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  • Author or Editor: Stephanie Thomson x
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This chapter analyses spending, outputs and outcomes in relation to schools in England between 2007/8 and 2014/15. Schools were relatively protected from the public spending cuts made by the Coalition government from 2010 onwards, while rapid and extensive reforms were made in almost every aspect of policy. Moves towards a broader vision of schooling under the Labour government from 2007 to 2010 were rapidly overturned by the Coalition, which introduced an increasingly ‘rigorous’ academic curriculum and assessment regime. Major steps were made towards school an autonomous school system, with 61% of secondary schools becoming Academies. Teacher training was radically reformed. Early indications suggest that there are substantial challenges in managing the new system and that despite efforts to support disadvantaged students through a new ‘Pupil Premium’, socio-economic inequalities remain wide and may be even be exacerbated by some of the Coalitions other reforms.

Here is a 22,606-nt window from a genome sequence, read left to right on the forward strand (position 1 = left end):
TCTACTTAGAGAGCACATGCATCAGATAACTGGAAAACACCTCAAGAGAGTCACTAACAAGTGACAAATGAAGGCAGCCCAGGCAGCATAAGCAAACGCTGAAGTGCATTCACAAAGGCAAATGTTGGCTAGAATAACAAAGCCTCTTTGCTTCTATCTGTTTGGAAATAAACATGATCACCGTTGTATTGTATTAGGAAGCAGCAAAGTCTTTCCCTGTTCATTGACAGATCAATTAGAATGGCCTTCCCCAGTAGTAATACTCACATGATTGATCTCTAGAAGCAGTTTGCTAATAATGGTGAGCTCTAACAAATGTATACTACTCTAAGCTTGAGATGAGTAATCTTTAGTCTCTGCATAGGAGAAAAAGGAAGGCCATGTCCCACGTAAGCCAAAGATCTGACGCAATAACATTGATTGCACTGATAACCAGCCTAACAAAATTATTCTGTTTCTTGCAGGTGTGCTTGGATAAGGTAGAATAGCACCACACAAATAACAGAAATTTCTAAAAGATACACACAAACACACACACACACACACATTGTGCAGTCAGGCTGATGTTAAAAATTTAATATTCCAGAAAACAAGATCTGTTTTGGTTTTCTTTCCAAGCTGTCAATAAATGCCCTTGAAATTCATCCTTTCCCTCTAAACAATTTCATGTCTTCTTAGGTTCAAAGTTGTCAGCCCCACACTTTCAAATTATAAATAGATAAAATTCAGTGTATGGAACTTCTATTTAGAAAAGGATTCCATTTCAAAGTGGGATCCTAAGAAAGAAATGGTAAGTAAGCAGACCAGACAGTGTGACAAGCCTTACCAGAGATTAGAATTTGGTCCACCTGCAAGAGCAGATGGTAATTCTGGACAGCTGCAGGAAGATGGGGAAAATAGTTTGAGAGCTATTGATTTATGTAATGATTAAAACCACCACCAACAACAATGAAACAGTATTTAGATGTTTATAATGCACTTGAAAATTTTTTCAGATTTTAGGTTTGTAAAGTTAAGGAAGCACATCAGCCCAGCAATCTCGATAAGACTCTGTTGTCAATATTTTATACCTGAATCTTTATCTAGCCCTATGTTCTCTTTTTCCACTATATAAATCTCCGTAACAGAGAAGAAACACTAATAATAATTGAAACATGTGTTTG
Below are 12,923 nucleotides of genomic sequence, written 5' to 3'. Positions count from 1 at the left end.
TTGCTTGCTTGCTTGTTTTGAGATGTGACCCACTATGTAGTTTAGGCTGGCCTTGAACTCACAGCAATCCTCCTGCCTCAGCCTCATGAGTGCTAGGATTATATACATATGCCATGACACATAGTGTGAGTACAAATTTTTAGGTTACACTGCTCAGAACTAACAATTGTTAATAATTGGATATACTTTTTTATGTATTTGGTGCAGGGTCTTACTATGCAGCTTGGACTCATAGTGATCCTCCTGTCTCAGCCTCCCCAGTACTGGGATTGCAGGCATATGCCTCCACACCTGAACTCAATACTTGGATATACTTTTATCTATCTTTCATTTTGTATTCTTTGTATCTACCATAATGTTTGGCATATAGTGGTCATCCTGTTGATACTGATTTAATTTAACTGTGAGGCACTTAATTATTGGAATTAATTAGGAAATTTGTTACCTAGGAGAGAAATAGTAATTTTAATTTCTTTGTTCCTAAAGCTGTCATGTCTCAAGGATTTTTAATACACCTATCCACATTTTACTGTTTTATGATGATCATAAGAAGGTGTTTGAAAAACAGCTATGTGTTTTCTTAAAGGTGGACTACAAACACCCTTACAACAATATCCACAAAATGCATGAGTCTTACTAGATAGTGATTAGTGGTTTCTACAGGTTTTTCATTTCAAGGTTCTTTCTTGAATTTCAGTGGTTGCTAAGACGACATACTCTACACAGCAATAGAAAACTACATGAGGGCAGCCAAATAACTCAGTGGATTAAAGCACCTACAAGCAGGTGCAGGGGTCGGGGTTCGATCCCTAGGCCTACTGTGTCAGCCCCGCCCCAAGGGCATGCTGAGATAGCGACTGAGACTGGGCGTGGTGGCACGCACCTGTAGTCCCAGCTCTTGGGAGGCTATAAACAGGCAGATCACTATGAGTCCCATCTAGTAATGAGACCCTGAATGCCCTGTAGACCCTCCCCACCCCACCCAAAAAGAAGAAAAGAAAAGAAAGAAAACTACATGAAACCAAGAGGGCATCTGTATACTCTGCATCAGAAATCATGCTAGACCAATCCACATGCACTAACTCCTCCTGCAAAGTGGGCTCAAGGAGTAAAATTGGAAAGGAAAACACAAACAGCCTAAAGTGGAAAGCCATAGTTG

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This chapter analyses spending, outputs and outcomes in relation to further education and skills in England between 2007/8 and 2014/5, as well as policies and trends relating to access to higher education. Expenditure on further education and adult skills training was heavily cut by the Coalition government, after expansion under Labour. Numbers of learners fell and there was no progress in closing socio-economic gaps. Controversial measures to treble university tuition fees did not result in a fall in the proportions of young people going to university or to widening socio-economic gaps, although part time and mature student participation suffered ‘precipitous falls’. The chapter concludes that despite modest progress towards increasing quality and employer engagement, there remain substantial concerns about the post-16 learning and skills system in England and its capacity either to promote increased productivity or greater social justice.

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